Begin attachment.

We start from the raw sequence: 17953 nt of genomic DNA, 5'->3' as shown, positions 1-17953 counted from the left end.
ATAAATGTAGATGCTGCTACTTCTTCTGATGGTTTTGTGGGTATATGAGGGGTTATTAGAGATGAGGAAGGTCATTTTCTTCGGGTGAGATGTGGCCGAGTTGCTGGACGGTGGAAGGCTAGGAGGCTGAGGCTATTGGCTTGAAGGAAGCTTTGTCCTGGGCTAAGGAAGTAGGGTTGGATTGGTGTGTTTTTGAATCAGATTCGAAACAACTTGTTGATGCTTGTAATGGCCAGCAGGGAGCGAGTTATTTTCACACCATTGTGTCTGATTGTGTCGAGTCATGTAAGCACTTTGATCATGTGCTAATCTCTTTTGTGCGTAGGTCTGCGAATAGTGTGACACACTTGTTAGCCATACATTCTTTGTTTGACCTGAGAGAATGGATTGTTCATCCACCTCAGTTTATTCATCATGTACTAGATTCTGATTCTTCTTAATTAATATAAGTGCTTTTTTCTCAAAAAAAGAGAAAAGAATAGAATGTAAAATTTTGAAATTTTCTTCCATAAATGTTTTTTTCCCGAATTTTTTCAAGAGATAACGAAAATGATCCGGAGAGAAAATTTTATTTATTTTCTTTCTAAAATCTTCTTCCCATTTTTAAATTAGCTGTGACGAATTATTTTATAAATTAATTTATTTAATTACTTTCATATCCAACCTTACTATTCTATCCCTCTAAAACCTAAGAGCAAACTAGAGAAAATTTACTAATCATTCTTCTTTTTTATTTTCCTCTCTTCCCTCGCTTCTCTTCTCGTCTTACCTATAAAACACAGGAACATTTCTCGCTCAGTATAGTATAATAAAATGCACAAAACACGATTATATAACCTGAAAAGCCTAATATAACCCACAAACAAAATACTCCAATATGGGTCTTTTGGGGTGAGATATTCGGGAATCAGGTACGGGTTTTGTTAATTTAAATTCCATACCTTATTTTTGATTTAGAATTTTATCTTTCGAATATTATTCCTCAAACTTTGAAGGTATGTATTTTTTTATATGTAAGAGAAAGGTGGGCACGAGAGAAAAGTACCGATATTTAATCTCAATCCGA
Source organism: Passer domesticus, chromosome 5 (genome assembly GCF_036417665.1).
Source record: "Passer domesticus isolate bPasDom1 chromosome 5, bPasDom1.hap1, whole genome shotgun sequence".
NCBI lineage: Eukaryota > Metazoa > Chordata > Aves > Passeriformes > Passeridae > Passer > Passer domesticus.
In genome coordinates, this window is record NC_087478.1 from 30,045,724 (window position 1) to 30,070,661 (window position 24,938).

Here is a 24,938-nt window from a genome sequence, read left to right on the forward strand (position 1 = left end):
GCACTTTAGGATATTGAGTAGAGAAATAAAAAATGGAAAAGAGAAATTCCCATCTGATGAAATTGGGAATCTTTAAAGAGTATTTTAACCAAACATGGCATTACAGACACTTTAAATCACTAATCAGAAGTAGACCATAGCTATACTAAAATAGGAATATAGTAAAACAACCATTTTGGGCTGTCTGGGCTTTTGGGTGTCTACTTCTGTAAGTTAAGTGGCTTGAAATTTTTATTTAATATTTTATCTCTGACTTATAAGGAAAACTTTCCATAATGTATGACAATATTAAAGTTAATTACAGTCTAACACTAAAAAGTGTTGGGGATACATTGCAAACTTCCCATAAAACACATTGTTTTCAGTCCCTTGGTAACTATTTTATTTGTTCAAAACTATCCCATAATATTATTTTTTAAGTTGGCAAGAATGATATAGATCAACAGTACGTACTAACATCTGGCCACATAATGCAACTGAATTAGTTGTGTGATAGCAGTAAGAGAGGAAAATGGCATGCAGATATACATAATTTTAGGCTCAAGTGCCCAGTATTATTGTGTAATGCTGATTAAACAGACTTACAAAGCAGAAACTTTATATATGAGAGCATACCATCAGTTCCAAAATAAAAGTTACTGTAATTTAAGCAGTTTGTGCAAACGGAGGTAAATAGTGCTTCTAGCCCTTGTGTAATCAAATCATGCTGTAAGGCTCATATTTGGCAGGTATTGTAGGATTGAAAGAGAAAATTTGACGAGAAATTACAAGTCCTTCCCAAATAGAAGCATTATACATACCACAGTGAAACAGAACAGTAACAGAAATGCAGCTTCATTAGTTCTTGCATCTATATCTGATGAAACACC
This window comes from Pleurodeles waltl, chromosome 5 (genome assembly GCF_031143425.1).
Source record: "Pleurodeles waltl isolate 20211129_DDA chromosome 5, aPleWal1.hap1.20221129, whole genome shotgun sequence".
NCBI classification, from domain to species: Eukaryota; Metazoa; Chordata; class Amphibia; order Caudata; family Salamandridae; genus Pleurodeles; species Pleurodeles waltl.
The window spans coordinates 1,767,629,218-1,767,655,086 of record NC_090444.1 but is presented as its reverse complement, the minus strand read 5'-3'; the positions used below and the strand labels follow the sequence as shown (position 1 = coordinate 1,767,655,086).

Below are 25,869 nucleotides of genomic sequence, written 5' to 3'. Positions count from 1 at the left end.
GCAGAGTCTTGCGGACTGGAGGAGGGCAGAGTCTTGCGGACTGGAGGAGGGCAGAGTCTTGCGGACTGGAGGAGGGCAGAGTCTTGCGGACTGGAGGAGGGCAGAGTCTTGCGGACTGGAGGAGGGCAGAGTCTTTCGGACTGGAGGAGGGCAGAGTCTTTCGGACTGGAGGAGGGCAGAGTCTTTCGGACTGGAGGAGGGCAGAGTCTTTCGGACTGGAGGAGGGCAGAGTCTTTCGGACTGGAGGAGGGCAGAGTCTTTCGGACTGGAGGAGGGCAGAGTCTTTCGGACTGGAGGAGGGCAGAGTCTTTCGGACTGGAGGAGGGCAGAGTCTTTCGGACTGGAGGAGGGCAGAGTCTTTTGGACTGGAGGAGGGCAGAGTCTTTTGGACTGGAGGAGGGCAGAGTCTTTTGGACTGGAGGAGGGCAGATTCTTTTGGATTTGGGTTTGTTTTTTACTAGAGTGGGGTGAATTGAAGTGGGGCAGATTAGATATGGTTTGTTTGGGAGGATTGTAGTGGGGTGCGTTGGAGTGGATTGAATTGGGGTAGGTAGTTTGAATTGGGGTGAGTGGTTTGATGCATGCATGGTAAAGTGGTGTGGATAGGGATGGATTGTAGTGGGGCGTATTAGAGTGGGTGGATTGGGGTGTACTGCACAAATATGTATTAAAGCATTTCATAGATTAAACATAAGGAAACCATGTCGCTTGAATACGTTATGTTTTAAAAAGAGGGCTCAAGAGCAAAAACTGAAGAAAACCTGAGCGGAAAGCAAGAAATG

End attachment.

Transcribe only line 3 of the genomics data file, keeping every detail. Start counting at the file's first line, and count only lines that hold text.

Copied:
Source organism: Passer domesticus, chromosome 5 (genome assembly GCF_036417665.1).